Old-Fashioned Network Learning

I agree that individuals are more connected today compared to 25 years ago. Advancements in communications technology have brought us closer together by making it easier to communicate with each other, while at the same time they have increased the number of individuals that are within our network. The current generation of college students has always known the Internet and has had access to information at their fingertips in the blink of an eye.

However, I am of a different generation. I am neither Generation X nor am I a Millennial. I am a bridge between both of them or as was proposed at one time, Generation Y. I was born in an age where there was a boom in home computer ownership. My first home computer was a T/I-99 – basically a keyboard that connected to your television. My television came in through a cable box that had a dial that you clicked to change the channel, the movies of my childhood were on VHS and rented at a local video store or Blockbuster, my music was on cassettes. The Internet wasn’t around, and by the time it was in any way that meant something, someone picking up a phone somewhere else in the house could disconnect you. I am well versed in most things digital, but only because I grew up in tandem with the Internet. I will make the claim that my generation was highly effected by the Reagan years, saw the Berlin Wall crumble, woke up during the new American heyday of the Clinton presidency, and struck out on our own under George W. Bush. We watched the OJ Simpson trial and the LA riots, Waco and Columbine, and the first truly televised war in Iraq, all live. We watched MTV when it still aired more music videos than it did scripted shows like Beavis and Butthead, Liquid Television, and Ren and Stimpy. My friends and I got our first cellphones when we were adults. We actually spoke to our friends in person or on the telephone, not through texting or messaging systems. I had social anxiety because I used to stutter when I spoke. I had to face actual consequences for the things I said and did. There was no sense of anonymity or hiding like we have on social media nowadays.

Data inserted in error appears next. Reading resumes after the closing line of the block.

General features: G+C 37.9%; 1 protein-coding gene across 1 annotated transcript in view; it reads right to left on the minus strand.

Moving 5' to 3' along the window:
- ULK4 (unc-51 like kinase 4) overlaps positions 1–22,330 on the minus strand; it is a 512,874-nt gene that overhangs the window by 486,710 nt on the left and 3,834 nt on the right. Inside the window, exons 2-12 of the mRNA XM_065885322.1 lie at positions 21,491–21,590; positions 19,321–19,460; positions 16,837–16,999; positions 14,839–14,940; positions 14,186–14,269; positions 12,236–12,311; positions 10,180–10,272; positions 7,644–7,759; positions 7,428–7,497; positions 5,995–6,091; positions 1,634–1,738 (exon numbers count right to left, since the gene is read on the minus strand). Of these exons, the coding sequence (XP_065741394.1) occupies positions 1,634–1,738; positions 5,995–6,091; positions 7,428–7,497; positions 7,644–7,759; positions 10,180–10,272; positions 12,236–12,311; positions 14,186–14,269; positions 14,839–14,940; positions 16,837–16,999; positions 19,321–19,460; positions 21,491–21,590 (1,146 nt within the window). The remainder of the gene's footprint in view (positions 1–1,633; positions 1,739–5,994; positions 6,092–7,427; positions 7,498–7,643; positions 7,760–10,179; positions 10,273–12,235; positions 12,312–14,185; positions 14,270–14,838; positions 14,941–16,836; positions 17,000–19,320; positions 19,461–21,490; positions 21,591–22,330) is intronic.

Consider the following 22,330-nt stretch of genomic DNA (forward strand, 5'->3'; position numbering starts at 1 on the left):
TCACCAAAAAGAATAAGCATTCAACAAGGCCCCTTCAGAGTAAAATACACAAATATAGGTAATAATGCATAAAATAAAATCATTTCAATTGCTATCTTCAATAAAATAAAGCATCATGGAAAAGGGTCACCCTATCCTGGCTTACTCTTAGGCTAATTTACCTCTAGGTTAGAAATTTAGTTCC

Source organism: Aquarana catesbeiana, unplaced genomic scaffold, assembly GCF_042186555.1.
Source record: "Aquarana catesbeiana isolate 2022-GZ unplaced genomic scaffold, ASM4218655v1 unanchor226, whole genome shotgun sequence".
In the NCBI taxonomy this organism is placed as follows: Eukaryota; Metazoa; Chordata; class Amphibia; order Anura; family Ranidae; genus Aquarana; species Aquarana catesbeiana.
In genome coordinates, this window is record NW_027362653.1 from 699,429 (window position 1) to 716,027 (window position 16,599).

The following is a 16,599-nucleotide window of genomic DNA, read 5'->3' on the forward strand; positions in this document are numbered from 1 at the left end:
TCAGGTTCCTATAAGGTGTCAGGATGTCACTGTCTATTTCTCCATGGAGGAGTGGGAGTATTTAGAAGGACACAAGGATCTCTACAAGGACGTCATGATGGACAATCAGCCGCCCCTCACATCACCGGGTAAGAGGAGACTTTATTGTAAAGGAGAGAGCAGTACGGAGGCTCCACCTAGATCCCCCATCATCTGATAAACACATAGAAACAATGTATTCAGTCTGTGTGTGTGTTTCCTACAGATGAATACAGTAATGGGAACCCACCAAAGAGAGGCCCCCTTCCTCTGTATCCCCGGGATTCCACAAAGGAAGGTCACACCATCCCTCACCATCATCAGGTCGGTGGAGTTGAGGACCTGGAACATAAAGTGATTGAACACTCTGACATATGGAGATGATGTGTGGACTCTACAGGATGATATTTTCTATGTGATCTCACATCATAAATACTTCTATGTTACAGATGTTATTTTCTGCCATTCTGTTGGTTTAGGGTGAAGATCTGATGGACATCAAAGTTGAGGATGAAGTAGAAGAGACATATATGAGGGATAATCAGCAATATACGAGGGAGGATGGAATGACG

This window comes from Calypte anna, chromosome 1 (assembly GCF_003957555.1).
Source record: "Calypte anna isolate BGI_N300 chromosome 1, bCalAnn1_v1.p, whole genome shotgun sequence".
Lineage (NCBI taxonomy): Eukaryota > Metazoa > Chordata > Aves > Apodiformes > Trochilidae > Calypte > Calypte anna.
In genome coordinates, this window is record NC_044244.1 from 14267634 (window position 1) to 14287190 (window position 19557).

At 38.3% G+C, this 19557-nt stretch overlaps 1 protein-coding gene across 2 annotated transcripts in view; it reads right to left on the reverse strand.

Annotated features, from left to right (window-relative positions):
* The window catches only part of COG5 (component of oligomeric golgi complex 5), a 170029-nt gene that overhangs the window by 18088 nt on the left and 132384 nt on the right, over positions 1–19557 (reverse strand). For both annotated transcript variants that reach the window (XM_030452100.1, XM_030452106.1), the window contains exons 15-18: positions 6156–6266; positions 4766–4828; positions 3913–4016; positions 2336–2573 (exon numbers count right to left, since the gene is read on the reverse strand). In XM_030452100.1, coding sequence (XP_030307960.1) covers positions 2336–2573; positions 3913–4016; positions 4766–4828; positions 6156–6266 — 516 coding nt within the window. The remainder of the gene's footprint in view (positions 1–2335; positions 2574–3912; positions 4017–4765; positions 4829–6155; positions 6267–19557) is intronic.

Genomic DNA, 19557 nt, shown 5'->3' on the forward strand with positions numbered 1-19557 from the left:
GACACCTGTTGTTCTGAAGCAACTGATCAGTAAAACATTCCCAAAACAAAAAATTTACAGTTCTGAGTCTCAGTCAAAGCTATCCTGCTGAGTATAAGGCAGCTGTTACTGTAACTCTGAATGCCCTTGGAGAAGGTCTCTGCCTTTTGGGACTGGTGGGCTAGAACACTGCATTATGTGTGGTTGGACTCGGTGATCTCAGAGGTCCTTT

This semester I decided to enact a no electronic devices policy in my classroom. Why? Because I want my students to truly engage the material I am teaching. I want discussions that they lead and I prompt along with questions. I don’t want the computer screen to be a barrier between them and me. It would not be a barrier between each of them because they typically communicate via electronic devices. I want my classroom to be a place where my students can practice how to formulate ideas, present them to their peers, and get feedback in person before they get into the working world. I am not totally against using social media and technology in my class. I have used an online simulation to help teach the concepts of world politics in previous courses I have taught. My goal is to be a bridge in the classroom like I am a generational bridge…to bring together face-to-face interaction and technology. We shall see how it goes.